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St. Jude proton radiation therapy center set to be first in the world

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Two years ago, St. Jude began work on the world's first proton radiation therapy center dedicated solely to children. (Photo Source: WMC Action News 5) Two years ago, St. Jude began work on the world's first proton radiation therapy center dedicated solely to children. (Photo Source: WMC Action News 5)
Fundraisers like the St. Jude Dream Home a house of hope for St. Jude patients. Without annual giving a Proton Therapy Center would not be possible. (Photo Source: WMC Action News 5) Fundraisers like the St. Jude Dream Home a house of hope for St. Jude patients. Without annual giving a Proton Therapy Center would not be possible. (Photo Source: WMC Action News 5)
MEMPHIS, TN -

(WMC) - Two years ago, St. Jude began work on the world's first proton radiation therapy center dedicated solely to children. The starting cost: $200 million.

The benefits are priceless, and none of it would be possible without the help of generous Mid-Southerners.

To most of us, it looks like any other construction project with exposed beams and unfinished surfaces, heavy equipment and workers on lifts.

But to Dr. Jonathan Farr, it is the realization of a dream.

"What brought me to St. Jude is really the dream of applying this ideal technology of proton therapy to children's cancer," said Farr.

Dr. Farr relocated from Germany to Memphis to lead an unprecedented effort in childhood cancer treatment. And soon, within brightly colored halls, the possibilities will be endless.

"We're installing a new proton therapy system here at St. Jude Children's Research Hospital. It is the first and only proton therapy system in the world specifically for the treatment of childhood cancer," added Farr.

Proton therapy has long been used on adults. It is an alternative to traditional radiation, the most common way to eradicate cancer cells. It is technology that also damages healthy tissue as it enters and exits the body.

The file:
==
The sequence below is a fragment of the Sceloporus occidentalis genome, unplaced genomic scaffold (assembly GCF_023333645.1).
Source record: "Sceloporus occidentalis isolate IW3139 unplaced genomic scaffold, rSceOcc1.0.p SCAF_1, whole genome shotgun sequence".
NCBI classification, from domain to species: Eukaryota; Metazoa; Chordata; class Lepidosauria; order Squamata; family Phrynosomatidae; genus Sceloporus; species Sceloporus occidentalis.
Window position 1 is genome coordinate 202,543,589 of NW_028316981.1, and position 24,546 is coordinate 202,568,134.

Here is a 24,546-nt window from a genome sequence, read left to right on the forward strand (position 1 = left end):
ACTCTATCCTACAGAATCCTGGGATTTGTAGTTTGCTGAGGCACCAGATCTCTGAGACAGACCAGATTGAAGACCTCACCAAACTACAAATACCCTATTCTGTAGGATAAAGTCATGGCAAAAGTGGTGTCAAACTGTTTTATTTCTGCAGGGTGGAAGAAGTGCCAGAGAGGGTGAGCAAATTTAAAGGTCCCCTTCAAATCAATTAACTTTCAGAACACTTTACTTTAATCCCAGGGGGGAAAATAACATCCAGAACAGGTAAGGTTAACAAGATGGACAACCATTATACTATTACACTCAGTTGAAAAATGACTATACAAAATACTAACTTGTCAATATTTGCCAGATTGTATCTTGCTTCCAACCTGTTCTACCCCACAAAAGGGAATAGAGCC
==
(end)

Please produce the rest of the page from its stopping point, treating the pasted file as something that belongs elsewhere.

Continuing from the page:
"That's basically the concept is we focus the x-ray beam down to the cancer to treat it," noted Farr. "Any radiation that's not delivered directly to the tumor itself is undesirable."

Farr says St. Jude's pencil beam proton therapy goes straight to the target area.

"The protons come into the tumor, kill the cancer cells and stop there. They actually remain there within the tissue itself. Our mission is really to increase the cure rate. To cure more cancer and childhood diseases. While we're doing that we also know we don't want our patients to have effects from their treatment later on in life."

So why is the hospital not treating children this way?

"You wonder why don't we have more. Isn't it a good idea? Of course it's a great idea to treat cancer with proton therapy. The problem is, it's just so expensive to build and install and maintain that it doesn't fit easily into the concept with existing insurances."

Farr says what sets St. Jude apart, is its connection to donors. He calls fundraisers like the St. Jude Dream Home a house of hope for St. Jude patients. Without annual giving a Proton Therapy Center would not be possible.

"We're really looking at the support from offerings such as the Dream Home Giveaway that provide such support to this type of endeavor, so I think that's why we'll see the only Proton Therapy Center installed here in Memphis, Tennessee. I really don't expect to see another one, maybe ever."

Another beam of hope on the Memphis campus of St. Jude is that you can help further research and save lives by purchasing a ticket for the dream home giveaway.

The house and more than a dozen other prizes are up for grabs during our giveaway Sunday afternoon. To purchase a ticket, call 1-800-224-6681 or stop by any Regions Bank, Ashley Furniture Home Store, Stash or the Oakland Chamber of Commerce.

You can also follow the link to buy a ticket: http://www.stjude.org/dhmemphis.

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